Polish politician and Austrian statesman, President of Lviv, lawyer.
Florian Ziemiałkowski (December 27, 1817 – † March 27, 1900) – Polish politician and Austrian statesman, President of Lviv, lawyer.
Born in the village of Mala Berezovytsia (now – Zbarazh district, Ternopil region) in the family of a poor cook at a manor estate. He graduated from Ternopil Jesuit High School (1827-1833) and from the Law Faculty of Lviv University (1834-1838). As a student, he had significant mental capabilities and exceptional vitality. In 1840, he obtained a doctor degree in law from Lviv University. During several months in 1841, he worked as an associate professor at the Law Faculty of Lviv University.
Ziemiałkowski participated in the Polish insurgent movement of the 1830-40s, and was sentenced to death (1845), but due to amnesty, he was released and stayed under police surveillance; in 1863, he participated in establishing a branch of Polish insurgent movement in Lviv in the framework of support for the January Uprising in the Polish Kingdom, and later he was one of the leaders of Polish Liberal Democrats in Lviv who advocated the transformation of Galicia into a broad Polish autonomy; President of Lviv (1871-1873); Minister for Galicia in the Austrian government (1873-1888), Deputy of the Austrian parliament in Vienna (1848-1849, 1867-1869, 1873-1888, and from 1888 - lifetime member in the House of Lords) and Halychyna Parliament in Lviv (1861-1863, 1867-1869, 1870-1895), Head of the Polish Club in the Austrian parliament (1867-1868).
His worldview and opinions evolved from revolutionary, liberal and democratic to moderately conservative and loyalist. The failure of the January Uprising as well as constitutional and decentralization transformations in Habsburg monarchy finally convinced Ziemiałkowski of a need for compromising with Vienna government concerning the internal restructuring programme of the Austrian monarchy (the political group headed by Ziemiałkowski was ironically called "Mamluks" by opponents). The peak of his popularity in Lviv milieu was reached at the turn of the 1860-1870s. Rejecting the broad autonomy for Galicia, Ziemiałkowski limited his claims to the Polonization of schooling, judiciary system and administration and supported the agreement of Polish elites with the Austrian government and the cease of mass patriotic actions. He represented the interests of Polish gentry from Eastern Galicia and richer city intellectuals. As President of the city, Ziemiałkowski sought to centralize power in the city and was a pragmatist and autocrat. He concentrated efforts on increasing the financial status of officials and improving the efficiency of municipal administration, particularly in the sphere of tax collection. During his presidency, there was created the City Bureau of Statistics. He treated his presidency as a temporary position and a step to the political career in Vienna. After his appointment of Minister, he distanced himself from Lviv political milieu. He shared anti-Ukrainian views. He treated a nation as "historical and political identity" and interpreted Ukrainians as part of the Polish nation. One of his most important tasks as Minister for Galicia was the supervision of contacts between Vienna and Ukrainian elites. He was married (from 1858) to Helena Dylewska (c. 1840 – † August 8, 1917), daughter of Marian Dylewski, Lviv lawyer and member of the Central National Council (1848). The Ziemiałkowskis did not have children. In Lviv, he lived in Striletska Square (now – Danylo Halytskyi Square). He died and was buried in Vienna, where the Ziemiałkowskis had lived since 1873.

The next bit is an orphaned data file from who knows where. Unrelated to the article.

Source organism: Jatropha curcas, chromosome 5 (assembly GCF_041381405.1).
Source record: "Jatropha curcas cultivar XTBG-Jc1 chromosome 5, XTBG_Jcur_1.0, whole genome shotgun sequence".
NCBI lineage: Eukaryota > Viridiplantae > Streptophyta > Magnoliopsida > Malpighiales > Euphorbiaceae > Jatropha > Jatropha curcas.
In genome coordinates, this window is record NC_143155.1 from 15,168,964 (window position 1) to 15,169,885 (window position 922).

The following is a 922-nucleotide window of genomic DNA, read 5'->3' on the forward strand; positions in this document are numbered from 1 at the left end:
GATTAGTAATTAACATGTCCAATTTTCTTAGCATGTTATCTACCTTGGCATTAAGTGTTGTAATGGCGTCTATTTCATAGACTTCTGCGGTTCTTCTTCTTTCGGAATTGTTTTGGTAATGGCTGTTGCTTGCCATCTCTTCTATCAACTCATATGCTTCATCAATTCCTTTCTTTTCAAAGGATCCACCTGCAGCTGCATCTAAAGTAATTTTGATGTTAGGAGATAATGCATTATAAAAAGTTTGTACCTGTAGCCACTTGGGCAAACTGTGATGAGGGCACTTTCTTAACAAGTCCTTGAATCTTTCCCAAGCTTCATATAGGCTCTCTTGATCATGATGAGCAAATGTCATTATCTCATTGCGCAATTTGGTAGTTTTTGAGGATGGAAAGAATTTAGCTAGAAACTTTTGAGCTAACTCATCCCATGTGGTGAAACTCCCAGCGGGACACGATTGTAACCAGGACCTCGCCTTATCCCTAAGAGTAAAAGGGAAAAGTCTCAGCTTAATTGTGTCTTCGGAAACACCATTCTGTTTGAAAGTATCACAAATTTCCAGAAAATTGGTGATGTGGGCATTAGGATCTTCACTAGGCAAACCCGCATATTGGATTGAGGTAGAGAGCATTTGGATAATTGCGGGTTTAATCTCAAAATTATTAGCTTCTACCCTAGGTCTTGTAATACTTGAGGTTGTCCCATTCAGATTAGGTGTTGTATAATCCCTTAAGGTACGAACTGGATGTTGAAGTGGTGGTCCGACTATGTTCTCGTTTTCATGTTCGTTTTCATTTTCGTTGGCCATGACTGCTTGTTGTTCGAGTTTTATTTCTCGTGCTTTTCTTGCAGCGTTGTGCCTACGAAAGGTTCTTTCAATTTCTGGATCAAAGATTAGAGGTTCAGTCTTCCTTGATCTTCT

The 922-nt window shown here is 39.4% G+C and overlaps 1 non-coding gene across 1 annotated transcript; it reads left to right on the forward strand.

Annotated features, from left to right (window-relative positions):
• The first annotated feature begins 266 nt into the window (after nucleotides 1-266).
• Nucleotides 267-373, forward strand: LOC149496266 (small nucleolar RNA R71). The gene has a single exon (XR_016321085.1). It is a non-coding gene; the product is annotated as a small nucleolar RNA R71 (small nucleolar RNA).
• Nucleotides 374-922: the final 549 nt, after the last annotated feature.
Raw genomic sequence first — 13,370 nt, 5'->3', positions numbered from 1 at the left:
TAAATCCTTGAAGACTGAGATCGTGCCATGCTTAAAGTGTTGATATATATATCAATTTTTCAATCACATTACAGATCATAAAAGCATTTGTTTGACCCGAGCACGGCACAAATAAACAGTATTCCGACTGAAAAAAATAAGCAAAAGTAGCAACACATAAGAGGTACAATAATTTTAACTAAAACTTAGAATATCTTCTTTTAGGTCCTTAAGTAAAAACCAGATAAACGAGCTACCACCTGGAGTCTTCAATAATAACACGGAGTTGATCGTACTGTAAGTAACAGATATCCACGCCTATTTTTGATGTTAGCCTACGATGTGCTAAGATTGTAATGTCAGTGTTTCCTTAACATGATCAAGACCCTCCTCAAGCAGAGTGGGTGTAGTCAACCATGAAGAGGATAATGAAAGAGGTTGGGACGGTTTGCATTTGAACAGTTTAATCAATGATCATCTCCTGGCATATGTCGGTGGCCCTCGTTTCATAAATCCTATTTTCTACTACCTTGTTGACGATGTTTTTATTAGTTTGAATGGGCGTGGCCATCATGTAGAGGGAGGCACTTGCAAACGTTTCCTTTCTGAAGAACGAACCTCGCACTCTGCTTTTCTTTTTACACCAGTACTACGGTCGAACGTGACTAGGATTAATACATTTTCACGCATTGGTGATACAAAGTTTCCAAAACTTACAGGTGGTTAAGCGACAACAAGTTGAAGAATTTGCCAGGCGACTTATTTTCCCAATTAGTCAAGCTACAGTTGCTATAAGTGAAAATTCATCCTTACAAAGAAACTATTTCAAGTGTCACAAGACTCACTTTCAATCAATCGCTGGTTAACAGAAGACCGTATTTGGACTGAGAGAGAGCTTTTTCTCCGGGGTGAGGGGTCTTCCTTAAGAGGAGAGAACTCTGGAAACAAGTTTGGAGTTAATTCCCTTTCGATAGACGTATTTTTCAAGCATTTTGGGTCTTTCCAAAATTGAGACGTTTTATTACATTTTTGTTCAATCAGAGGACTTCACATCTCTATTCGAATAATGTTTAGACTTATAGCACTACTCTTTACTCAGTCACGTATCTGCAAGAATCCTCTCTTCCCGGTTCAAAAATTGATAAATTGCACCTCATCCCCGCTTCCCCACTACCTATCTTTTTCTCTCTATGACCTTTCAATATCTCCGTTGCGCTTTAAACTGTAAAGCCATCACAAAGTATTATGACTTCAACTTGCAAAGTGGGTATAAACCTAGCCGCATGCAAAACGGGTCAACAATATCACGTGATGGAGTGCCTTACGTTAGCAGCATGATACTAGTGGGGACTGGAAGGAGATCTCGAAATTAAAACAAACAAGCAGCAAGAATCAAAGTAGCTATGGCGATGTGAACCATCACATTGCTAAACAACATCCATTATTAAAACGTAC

Participant of Polish national movement
While studying in Ternopil and Lviv (1827-1838), Florian Ziemiałkowski was a member of Polish underground organizations and belonged to moderate middle management. As a student, he had significant mental capabilities and exceptional vitality. He was arrested and charged of belonging to the Polish national underground in 1845; later, he was sentenced to death, but due to amnesty, he was released and stayed under police surveillance. The revolutionary events of the "Spring of Nations" in 1848 involved Ziemiałkowski into the whirl of politics. During the next two decades, he along with Franciszek Smolka became the leader of Polish Liberal Democrats in Lviv who advocated the transformation of Halychyna into a broad Polish autonomy. He was a man of success. It was during the "Spring of Nations" when the features of Ziemiałkowski as a politician were revealed: his diplomacy, bias to backroom intrigues and backstage negotiations, oratorical talent, and, above all, moderate program and the ability to compromise with the Austrian government. He possessed an unfavourable attitude toward the concept of Slavonic solidarity in the struggle against the centralism of Vienna, supported a political union between Poles in Halychyna and Hungarians, and especially elucidated the negative role of Czech politicians who were inclined to support Ukrainian requirements for the division of Halychyna into ethnic areas.
In 1863, Ziemiałkowski participated in establishing a branch of Polish insurgent movement in Lviv in the framework of support for the January Uprising in the Polish Kingdom. Being an ideological opponent to insurgent tactics, he believed that since the uprising had not been prevented, it was necessary to join it in order to prevent the worst outcome which could be a social revolution. Along with Adam Sapieha, Franciszek Smolka and Alexander Dzieduszycki, he became a member of the insurgent Committee of Eastern Halychyna. Charged of participating in the organization of insurgent units in Lviv during July 1863, he was arrested and imprisoned in Lviv prison "Brygidky" till November 1865. The failure of the January Uprising as well as constitutional and decentralization transformations in Habsburg monarchy finally convinced Ziemiałkowski of a need for compromising with Vienna government concerning the internal restructuring programme of the Austrian monarchy. The peak of his popularity in Lviv milieu was reached at the turn of the 1860-1870s. In politics, he was close to Agenor Gołuchowski, backing the broadest autonomy for Halychyna, but avoiding a conflict with the Austrian government. In Lviv, he argued with Smolka and his supporters, who demanded the unconditional conversion of Habsburg monarchy into a federation of "historical" provinces.
President of Lviv